• IP protocol number equals 0x11 (UDP).
  • UDP port equals the value set in the config file (44444).
  • IP total length is less than 0x21C bytes.

Checks after reading in the local buffer:

  • The inbound buffer length is more or equal to 4 bytes.
  • IP protocol number is equal to 0x11 (UDP).
  • IP header checksum is correct.

Checks before sending a response:

  • UDP contains a correct JSON.
  • JSON has version and action fields.
  • The action field value equals discovery.

The script below sends a request for camera detection, and a response to the request.

send camera discovery request
discovery response in Wireshark

Since there’re no checks of the source IP address, we can force the device to send a response to a random IP address. However, we can’t control the content at all — hence, this doesn’t give us much benefit (even DDoS is hardly realistic, as you need way too many such cameras; besides, it would be extremely easy to filter out such traffic by content).

But the code has another error: the size of incoming data is not duly verified (checking that it’s more than or equal to 4 bytes is insufficient). When initializing std::string, which contains the UDP payload, we see the following:

discovery request receiving and processing

Thus, with a buffer size of less than 42 bytes, we have an attempt to initialize a string with a negative size. And this attempt, obviously, leads to an exception being generated and the agent’s termination. After a short while, the agent reboots.

Accordingly, by exploiting this vulnerability, we can cause the agent’s DoS on all the cameras in the local area network.

Overall, it’s not very useful, but there’s a couple of nuances. First, the agent might also control the video recording start/stop (as scheduled). Then, by exploiting this vulnerability, we can prevent the camera from recording. Second, there’s a probability that the agent is also responsible for video streaming to the vendor’s servers. This supposition rests on nothing more, but the functions’ names. But if it’s correct, then the video transmission from all the cameras in the network can be terminated remotely. Even if one of these speculations is true, this makes the vulnerability increasingly useful.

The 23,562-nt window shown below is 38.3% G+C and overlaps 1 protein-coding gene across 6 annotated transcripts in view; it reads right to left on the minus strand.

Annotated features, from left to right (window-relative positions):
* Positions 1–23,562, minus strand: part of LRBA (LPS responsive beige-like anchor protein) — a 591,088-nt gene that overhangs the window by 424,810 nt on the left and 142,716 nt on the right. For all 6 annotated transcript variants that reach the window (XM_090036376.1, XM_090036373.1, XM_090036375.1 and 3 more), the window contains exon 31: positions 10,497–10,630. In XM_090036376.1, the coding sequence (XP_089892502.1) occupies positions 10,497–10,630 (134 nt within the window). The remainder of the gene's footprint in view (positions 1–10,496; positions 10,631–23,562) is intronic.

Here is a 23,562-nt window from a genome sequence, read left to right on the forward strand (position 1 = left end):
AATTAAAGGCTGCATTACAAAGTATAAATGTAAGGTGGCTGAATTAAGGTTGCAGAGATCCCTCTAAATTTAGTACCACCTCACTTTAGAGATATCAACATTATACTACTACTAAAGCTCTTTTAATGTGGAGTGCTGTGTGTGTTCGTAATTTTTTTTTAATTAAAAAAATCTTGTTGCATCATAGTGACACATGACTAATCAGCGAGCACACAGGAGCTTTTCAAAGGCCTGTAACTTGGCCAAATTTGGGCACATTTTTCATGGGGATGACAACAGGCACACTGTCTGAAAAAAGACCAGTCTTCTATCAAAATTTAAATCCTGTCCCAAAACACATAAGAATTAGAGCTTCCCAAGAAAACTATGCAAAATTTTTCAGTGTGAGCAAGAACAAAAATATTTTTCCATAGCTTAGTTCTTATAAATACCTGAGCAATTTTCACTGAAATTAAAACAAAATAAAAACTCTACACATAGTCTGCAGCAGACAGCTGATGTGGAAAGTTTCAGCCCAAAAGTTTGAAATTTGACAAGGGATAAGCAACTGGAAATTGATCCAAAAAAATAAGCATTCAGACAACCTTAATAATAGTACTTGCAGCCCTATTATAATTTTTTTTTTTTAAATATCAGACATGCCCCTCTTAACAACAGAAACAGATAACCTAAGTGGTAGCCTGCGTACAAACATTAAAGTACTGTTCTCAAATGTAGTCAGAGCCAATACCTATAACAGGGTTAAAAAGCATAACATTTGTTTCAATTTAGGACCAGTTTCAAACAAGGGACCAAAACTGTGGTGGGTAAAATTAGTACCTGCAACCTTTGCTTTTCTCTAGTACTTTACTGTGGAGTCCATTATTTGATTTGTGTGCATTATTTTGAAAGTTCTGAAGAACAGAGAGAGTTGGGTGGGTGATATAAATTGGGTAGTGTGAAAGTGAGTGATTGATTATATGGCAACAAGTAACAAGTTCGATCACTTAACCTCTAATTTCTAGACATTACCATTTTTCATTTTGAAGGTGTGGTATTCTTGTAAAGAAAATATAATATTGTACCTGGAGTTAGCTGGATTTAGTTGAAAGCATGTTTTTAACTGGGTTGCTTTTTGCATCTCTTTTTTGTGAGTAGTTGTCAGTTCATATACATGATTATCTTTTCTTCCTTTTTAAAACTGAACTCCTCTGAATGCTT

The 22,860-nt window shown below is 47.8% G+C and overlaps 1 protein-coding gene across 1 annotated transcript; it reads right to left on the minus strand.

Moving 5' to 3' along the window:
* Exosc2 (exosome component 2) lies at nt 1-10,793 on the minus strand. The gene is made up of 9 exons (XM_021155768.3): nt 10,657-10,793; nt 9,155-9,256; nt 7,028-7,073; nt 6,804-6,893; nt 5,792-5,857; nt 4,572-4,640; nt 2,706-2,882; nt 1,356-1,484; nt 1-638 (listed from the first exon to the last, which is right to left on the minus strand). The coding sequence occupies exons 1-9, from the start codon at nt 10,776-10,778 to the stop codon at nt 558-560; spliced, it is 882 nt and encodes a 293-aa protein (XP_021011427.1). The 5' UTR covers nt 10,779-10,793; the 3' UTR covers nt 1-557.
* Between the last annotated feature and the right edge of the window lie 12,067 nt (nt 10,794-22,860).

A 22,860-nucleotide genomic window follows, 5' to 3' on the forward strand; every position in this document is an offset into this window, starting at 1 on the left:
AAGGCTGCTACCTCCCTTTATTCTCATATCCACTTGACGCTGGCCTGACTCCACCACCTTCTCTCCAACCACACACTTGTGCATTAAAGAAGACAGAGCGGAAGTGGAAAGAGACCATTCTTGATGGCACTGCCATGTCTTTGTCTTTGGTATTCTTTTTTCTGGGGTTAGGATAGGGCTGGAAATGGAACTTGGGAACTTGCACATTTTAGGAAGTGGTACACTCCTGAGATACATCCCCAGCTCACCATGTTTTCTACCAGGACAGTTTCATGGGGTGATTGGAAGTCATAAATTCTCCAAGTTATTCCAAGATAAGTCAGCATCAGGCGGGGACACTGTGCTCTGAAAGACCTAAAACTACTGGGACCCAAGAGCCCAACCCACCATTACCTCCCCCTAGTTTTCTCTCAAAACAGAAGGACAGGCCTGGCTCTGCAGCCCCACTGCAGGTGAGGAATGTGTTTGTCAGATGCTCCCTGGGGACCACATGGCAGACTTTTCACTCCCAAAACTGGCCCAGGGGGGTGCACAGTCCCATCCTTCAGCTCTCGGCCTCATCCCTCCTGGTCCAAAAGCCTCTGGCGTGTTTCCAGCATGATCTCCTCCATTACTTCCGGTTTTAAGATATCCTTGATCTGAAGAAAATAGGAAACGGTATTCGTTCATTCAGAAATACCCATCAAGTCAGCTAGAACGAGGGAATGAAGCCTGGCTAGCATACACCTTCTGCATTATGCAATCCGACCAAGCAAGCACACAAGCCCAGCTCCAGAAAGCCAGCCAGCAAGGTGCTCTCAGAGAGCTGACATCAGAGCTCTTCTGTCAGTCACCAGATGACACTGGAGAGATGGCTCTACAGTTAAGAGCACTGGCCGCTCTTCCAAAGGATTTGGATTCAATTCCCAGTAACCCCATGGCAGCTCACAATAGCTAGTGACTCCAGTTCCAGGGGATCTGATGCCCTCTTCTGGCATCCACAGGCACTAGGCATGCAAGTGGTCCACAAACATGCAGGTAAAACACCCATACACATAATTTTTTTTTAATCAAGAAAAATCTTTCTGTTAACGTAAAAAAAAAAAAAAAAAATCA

Configuring via QR Code

As we have mentioned above, the device’s configuration is QR-encoded. This is how network configuration is set and the device is linked to the user’s account.

Configuration in the QR code is represented as ASCII strings, where the first string denotes the configuration type:

  • Wi-Fi configuration (magic: VCFRT) — at least 4 lines, 7 for PPPoE configuration;
  • Ethernet configuration (magic: VCFRTE).

Wi-Fi configuration lines:

  1. Config magic (VCFRT)
  2. Wi-Fi SSID
  3. Wi-Fi password
  4. Agent registration hash (device linking to the user)
  5. Type of environment (prod or edg)
  6. PPPoE value, which means the start of PPPoE settings (optional)
  7. PPPoE config value 1 (optional)
  8. PPPoE config value 2 (optional)

Ethernet configuration lines:

  1. Config magic (VCFRTE)
  2. Designation of the config type: DHCP (dhcp) or static IP address (any other value)
  3. IP address
  4. Netmask
  5. Gateway
  6. DNS
  7. Agent registration hash (device linking to the user)
  8. Type of environment (prod or edg)

QR code sample (Wi-Fi configuration):

VCMFRT
my_sweet_home
1337!telecom
agent_registration_hash_here
prod